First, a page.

Disgraced jockey went off the rails despite scaling the heights of racing

PUBLISHED : Friday, 02 March, 2007, 12:00am
UPDATED : Friday, 02 March, 2007, 12:00am

Jockey Chris Munce's career had been extraordinarily successful until it imploded with yesterday's court judgment against him over the so-called tips-for-bets scam.

Munce, 37, was born in the coastal town of Casino, in northern New South Wales, Australia, but emerged as a rising star in the jockey ranks in Brisbane.

The champion apprentice became Brisbane's champion jockey three times and eventually moved to Sydney to further his career.

His success against the nation's best riders did not come at once. In fact, his first foray linked to the Lee Freedman stable in 1992-93 was disastrous - he was beaten three times on champion Super Impose and was ultimately sacked.

A disillusioned Munce returned to Queensland to regain his confidence, and did so, but eventually the lure of the 'big smoke' got his competitive juices pumping again. This time he never looked back.

His first 'major' outside of Brisbane was the 1997 Golden Slipper Stakes - the world's richest race for two-year-olds - on Prowl, for trainer Clarry Conners. He forged a connection with the eminent trainer Gai Waterhouse and the featured race winners really started to flow.

Munce landed the 'race that stops the nation', the Melbourne Cup, in 1998 on Jezabeel, and another Golden Slipper on the champion juvenile Dance Hero in 2004, and then gained Cox Plate justice, 12 years down the track, when guiding Savabeel to victory at Moonee Valley in October 2004.

Munce's introduction to Hong Kong in 1999 mirrored what had happened in Sydney seven years earlier. Licensed as a club jockey for the third and final tranche of the 1998-99 season, Munce won only four of his 128 rides.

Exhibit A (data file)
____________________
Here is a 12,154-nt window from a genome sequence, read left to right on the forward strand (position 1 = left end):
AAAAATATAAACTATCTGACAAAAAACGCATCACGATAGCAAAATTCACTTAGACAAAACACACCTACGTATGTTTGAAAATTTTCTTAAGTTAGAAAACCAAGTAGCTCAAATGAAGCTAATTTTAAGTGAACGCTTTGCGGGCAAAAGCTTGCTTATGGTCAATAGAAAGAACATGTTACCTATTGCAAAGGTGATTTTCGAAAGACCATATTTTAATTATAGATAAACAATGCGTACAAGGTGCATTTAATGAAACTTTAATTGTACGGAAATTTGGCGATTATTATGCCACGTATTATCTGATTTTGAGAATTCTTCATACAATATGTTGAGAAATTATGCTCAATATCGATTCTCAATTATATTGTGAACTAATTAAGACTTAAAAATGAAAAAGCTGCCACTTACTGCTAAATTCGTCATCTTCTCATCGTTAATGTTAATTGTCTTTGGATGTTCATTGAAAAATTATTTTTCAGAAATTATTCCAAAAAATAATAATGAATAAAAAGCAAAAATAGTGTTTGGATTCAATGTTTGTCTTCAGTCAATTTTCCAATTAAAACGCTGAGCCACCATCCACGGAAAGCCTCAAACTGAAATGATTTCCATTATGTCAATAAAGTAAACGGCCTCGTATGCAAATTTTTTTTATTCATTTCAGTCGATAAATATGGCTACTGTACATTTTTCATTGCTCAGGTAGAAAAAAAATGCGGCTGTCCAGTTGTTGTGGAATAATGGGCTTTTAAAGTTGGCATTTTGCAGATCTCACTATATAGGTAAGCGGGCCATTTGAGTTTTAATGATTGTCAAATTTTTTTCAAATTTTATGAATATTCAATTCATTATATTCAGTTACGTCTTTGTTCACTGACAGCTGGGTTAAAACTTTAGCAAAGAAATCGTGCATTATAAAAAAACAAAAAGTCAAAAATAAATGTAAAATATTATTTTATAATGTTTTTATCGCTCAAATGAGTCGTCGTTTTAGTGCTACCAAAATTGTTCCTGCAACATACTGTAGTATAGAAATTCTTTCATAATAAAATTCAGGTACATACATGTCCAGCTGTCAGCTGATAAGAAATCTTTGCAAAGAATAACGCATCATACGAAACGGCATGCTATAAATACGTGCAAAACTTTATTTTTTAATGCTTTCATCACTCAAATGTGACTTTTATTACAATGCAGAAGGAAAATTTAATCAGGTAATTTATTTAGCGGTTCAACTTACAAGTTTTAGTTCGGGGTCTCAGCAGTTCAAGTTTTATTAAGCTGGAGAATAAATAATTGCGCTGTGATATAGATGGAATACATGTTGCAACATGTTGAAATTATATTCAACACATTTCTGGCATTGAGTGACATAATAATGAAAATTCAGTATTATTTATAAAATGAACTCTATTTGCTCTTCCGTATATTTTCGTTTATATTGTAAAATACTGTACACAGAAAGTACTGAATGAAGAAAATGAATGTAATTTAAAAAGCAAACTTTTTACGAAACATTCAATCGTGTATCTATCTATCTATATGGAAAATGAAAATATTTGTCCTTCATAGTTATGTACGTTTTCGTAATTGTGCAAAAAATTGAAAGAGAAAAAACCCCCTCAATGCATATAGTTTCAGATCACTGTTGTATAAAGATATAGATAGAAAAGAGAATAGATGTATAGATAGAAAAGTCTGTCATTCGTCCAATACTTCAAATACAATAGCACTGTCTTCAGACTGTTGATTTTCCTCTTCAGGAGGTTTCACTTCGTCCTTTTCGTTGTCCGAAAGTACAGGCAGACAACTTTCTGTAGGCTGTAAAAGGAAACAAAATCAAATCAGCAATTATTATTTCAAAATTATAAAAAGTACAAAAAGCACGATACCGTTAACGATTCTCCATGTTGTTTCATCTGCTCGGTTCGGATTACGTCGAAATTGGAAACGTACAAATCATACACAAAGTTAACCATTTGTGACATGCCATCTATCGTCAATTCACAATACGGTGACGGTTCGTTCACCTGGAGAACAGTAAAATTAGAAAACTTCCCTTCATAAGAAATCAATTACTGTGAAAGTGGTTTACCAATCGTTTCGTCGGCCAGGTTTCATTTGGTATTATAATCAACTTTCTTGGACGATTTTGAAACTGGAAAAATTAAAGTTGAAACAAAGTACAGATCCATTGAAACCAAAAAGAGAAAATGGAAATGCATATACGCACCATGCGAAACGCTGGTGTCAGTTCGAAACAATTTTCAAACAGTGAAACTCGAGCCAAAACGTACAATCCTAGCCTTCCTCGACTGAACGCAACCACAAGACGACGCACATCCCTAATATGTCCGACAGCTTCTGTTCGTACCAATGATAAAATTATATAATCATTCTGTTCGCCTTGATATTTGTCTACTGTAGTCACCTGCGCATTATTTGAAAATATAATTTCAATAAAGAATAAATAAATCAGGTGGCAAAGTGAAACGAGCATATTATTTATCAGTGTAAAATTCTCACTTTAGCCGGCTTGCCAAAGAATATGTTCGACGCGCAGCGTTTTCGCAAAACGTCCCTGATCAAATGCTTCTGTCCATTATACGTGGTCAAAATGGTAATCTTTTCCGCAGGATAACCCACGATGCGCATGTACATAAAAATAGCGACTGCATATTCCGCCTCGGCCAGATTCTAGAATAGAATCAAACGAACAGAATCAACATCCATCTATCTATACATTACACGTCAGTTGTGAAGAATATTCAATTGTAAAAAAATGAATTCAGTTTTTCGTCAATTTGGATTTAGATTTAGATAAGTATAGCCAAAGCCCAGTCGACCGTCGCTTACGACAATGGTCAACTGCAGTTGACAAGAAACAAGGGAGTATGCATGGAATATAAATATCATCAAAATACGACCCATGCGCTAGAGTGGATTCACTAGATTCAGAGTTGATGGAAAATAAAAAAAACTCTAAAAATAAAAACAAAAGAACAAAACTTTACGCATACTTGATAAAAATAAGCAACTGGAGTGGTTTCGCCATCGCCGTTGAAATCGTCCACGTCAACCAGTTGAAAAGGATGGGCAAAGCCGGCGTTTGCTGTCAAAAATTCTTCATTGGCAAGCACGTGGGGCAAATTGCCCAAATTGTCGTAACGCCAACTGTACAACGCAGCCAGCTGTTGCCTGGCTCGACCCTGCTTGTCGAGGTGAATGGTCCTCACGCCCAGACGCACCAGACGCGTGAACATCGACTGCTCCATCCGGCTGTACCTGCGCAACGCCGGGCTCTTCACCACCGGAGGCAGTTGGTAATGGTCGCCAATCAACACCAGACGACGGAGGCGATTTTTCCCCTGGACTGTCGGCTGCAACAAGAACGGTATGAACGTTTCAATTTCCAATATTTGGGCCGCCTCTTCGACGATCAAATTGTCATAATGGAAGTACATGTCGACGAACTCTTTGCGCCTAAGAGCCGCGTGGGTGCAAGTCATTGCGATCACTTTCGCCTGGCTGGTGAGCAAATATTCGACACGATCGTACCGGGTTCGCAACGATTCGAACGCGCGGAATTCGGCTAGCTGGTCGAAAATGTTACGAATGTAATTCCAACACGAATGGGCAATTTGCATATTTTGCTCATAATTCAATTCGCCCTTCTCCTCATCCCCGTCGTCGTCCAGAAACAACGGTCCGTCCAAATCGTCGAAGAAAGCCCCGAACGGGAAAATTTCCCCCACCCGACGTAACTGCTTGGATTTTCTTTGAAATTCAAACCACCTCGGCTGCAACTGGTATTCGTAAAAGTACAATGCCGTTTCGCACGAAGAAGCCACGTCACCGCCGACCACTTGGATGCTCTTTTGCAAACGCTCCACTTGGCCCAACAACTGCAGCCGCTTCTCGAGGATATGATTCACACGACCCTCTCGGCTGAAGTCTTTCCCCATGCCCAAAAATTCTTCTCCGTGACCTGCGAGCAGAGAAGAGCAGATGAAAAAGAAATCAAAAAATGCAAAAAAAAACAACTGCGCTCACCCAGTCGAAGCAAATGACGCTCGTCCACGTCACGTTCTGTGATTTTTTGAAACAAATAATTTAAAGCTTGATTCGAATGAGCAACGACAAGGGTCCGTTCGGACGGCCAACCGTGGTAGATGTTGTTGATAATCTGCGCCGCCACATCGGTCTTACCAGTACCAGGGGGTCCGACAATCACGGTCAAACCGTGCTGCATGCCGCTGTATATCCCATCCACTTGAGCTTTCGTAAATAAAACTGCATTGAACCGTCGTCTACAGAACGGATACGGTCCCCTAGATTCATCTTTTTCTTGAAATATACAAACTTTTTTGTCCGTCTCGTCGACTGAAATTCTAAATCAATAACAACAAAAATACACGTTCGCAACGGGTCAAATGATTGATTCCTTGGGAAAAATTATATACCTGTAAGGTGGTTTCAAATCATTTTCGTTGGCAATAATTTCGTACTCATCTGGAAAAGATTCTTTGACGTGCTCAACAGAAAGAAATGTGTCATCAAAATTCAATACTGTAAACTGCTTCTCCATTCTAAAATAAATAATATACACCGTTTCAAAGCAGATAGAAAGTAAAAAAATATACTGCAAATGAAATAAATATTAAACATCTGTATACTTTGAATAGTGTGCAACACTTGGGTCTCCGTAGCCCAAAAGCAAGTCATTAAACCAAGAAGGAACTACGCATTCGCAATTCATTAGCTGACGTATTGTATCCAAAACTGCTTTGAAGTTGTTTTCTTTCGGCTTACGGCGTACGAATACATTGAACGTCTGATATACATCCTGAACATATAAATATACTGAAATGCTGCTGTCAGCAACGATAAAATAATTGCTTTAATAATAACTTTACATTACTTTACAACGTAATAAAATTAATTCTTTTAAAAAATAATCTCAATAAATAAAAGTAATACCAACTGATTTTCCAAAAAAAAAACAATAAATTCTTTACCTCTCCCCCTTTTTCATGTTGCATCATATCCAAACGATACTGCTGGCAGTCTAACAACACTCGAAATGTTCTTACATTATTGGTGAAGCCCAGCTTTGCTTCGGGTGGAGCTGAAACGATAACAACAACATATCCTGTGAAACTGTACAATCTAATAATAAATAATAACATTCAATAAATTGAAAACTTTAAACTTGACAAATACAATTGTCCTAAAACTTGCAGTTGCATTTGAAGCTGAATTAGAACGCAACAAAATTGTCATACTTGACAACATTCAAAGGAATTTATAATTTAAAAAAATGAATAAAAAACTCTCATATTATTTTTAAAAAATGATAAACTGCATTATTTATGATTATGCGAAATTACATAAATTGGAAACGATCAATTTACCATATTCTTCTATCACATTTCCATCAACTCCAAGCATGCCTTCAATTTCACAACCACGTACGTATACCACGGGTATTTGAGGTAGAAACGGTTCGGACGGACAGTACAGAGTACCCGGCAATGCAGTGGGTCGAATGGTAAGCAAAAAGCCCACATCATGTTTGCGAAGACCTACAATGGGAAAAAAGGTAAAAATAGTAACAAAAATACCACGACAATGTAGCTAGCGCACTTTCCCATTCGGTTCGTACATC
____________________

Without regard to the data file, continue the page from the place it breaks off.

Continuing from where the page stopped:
But when he returned to Hong Kong six years later, the difference was astounding.

Invited for three successive terms that encompassed the entire 2005-06 season, Munce won 51 of his 479 race rides, with his mounts earning HK$33.6 million in prize money. He finished third to Douglas Whyte and Brett Prebble on the jockeys' premiership, and was on his way to the airport to head home to his wife, Kathy, and their children in Sydney on July 3 when ICAC officers intervened.

Munce's reputation in the racing industries of both Australia and Hong Kong could not have been more at odds with the murky headlines that now surround his name.

Cheerful, reliable, professional, always trying his best, driven to succeed, yet modest in victory - this is how most racing professionals would likely recall Munce.

Ever the optimist and mistakenly declaring that the court would vindicate him, Munce had accepted rides for the Canterbury Park races in Sydney tonight and had a booking for the grand weight-for-age warrior Desert War in tomorrow's Group One Chipping Norton Stakes.